Thursday, June 14, 2012

Do-it-yourself lampshade tutorial

I love garage sales. Even better is when I have a laundry list of improvements around the house, and find all I need in the $5 pile somewhere - like this lamp.
Loads of banana yellow goodness

I have dreams of making a corner of my bedroom into a little reading spot - a nice little slipper chair, maybe a small table and a lamp. I priced some at Target (not the best quality) and Lowe's (wayyy too expensive) and wondered how that would ever happen. Then I happened across this little baby hiding in a basement corner at an estate sale.

I used a number of tutorials to get started, and then ended up doing my own thing in the end. The basic instructions often use a spray adhesive to attach the fabric to the lampshade, but some have also used fabric glue to tack it down. I used Krylon Spray Adhesive, which was still tacky but repositionable, which always helps. LOL

I started by spray painting the lamp base in a nice nickel finish so it would match the other light fixtures in our bedroom. The spray paint was on sale at the local hardware for store for less than $4.

Then I made a template with the lampshade. I found a roll of brown paper wrapping at the Dollar Store, laid it out flat and rolled the lampshade along and traced the outline. Make sure to leave an extra amount (maybe 1/2 to 3/4 of an inch) on the edges so you can wrap it around the top and bottom of the lampshade.

Once I had my template, I sprayed on the adhesive and attached the fabric. Like I said, it was repositionable, so smoothing wrinkles, etc. is easy peasy. I wanted a somewhat bold, geometric print and they didn't have quite what I wanted, but I picked a nice Waverly pattern (on sale!) called "Viewfinder" (which I thought was cool, being a photography buff) that matched my color scheme perfectly. Note: depending on the pattern you choose, if your lampshade is slightly wider at the bottom than the top, like mine was, it could make the pattern look a bit skewed. If you're okay with this, proceed as normal.) When you go to cut it out, you can probably fix this a bit by lining it up straight on the grain.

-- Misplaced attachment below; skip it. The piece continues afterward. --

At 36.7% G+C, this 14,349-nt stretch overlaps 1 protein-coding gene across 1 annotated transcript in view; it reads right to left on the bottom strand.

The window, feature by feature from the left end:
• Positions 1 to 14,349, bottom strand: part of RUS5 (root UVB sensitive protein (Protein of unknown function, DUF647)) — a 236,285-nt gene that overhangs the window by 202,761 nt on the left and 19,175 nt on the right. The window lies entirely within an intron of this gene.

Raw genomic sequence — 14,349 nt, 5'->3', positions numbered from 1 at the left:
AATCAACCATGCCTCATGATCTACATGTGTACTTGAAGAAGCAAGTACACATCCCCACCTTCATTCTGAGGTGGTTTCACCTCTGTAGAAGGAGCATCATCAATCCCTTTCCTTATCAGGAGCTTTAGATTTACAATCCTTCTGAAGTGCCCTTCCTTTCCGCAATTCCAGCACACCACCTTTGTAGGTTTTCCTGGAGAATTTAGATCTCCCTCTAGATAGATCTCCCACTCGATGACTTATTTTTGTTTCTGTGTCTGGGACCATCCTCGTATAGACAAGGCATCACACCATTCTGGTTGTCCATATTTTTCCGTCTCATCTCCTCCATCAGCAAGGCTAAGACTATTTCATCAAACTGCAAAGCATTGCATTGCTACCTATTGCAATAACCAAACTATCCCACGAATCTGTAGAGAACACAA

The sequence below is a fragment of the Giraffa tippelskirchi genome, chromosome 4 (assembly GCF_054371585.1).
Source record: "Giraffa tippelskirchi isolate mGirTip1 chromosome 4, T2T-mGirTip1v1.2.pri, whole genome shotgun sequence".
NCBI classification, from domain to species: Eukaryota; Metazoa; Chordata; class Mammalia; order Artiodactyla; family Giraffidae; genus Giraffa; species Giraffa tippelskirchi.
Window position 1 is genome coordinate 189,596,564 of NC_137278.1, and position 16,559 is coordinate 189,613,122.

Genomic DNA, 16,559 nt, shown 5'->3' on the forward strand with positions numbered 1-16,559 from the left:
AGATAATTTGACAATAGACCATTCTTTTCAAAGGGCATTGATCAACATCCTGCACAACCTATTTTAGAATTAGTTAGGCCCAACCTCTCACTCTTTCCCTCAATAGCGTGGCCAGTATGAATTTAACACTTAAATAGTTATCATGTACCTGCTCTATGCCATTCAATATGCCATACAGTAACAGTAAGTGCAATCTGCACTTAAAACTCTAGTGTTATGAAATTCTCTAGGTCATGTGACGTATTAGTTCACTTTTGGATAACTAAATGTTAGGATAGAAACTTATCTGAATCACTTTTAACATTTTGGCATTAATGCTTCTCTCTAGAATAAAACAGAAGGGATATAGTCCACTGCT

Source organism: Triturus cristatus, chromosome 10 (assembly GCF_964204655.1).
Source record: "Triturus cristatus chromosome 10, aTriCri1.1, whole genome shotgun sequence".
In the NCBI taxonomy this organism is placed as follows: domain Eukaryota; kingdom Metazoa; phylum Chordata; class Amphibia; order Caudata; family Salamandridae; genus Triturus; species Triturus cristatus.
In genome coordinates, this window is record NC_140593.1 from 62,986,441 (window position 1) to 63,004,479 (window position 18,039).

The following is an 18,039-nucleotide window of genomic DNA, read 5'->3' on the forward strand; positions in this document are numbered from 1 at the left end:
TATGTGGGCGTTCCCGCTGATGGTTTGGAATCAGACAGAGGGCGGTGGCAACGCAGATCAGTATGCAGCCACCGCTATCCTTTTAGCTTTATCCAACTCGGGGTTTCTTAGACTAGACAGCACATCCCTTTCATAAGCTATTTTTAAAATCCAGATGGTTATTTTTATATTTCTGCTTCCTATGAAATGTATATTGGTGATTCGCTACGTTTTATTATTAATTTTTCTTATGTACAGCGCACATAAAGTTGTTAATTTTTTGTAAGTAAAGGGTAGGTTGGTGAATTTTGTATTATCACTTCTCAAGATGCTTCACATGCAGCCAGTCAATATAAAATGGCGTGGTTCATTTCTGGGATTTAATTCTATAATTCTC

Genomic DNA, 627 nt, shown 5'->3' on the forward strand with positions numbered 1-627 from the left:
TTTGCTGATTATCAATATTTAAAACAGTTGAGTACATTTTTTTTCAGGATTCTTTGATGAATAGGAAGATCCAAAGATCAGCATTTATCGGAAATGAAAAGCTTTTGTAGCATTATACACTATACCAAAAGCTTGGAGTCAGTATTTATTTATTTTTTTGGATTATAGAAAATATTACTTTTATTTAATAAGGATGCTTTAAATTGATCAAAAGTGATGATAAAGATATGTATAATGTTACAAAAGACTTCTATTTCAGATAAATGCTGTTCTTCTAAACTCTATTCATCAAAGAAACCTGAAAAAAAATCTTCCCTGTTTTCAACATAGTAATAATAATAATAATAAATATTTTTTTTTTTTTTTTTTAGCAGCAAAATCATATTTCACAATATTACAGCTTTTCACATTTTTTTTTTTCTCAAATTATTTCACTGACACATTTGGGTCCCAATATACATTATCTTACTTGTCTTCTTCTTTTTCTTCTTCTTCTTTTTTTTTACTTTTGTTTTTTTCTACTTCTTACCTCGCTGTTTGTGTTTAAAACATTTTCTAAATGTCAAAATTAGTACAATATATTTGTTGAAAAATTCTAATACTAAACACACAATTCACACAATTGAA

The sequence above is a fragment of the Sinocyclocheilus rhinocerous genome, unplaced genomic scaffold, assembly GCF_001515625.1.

Here's where things get fun: normally you're supposed to fold your fabric over once, then once again, over the inside edge of the lampshade to make a nice, clean edge. Since I wasn't thinking straight, I cut the overlap a leeeetle too short, and well, that put an end to my nice inside edge. At first things were going smoothly - I glued it on and then held it with the clothespins as suggested in other nice tutorials - then I realized I could only find three clothespins. So we moved onto whatever we could find next: which happened to be curtain rod hooks. Nice. But at least you get the idea - if you have a zillion of these, it could hold down the double-folded fabric along the entire edge while the glue dries.

If you cut yours too short like I did mine, here's what you could potentially end up with: a slightly messy, unevenly cut and fraying edge. No worries, you just cover that up with a nice binding. More on that later. Here is where I got impatient with the idea of fabric glue and decided to step it up a notch: hot glue. It dries very quickly for us impatient types. And I only burned a little of my skin off once. Wait, twice. Excellent. 

Now comes the next part: normally some tutorials would have the Heat 'n Bond stuff on the outside for a decorative finish. I changed my mind halfway on this one and decided not to do an outside trim, but still had that messy inside edge to contend with. Then I thought how a nice funky ribbon, like the kind you can get on a $1 spool at Target or other craft stores, would look really cute - but I wasn't about to go out again just for that. So I figured, I spent money on that Heat 'n Bond stuff, so I wasn't going to not use it.

I chose the 5/8" width, although in hindsight I probably should have picked the half-inch. It all depends on how wide you want it, and you can of course trim the edges if you're that picky. (Which I contemplated.)

All you do is make a basic binding - cut a strip of fabric (mine was about two inches to account for the folded sides) and fold over the edges, with the Heat 'n Bond sandwiched in between - then press.
Measure the binding to the circumference of
your shade and glue into place.
Once I had all my hem tape made, I then hot glued it to the inside of the shade - it covered up all those rough edges and glue boogers nicely. You could easily do the same along the outside edge if you wanted, too.
Trim is in place. Hot glue is such a marvelous invention. 
Time to plug it in (hope it works!) and
enjoy. The nickel finish paint turned out
quite well, I think. 
A close-up. You can also add a layer of white fabric in
between if your fabric is especially light-colored or thin.
You may want to test it out first,  just in case!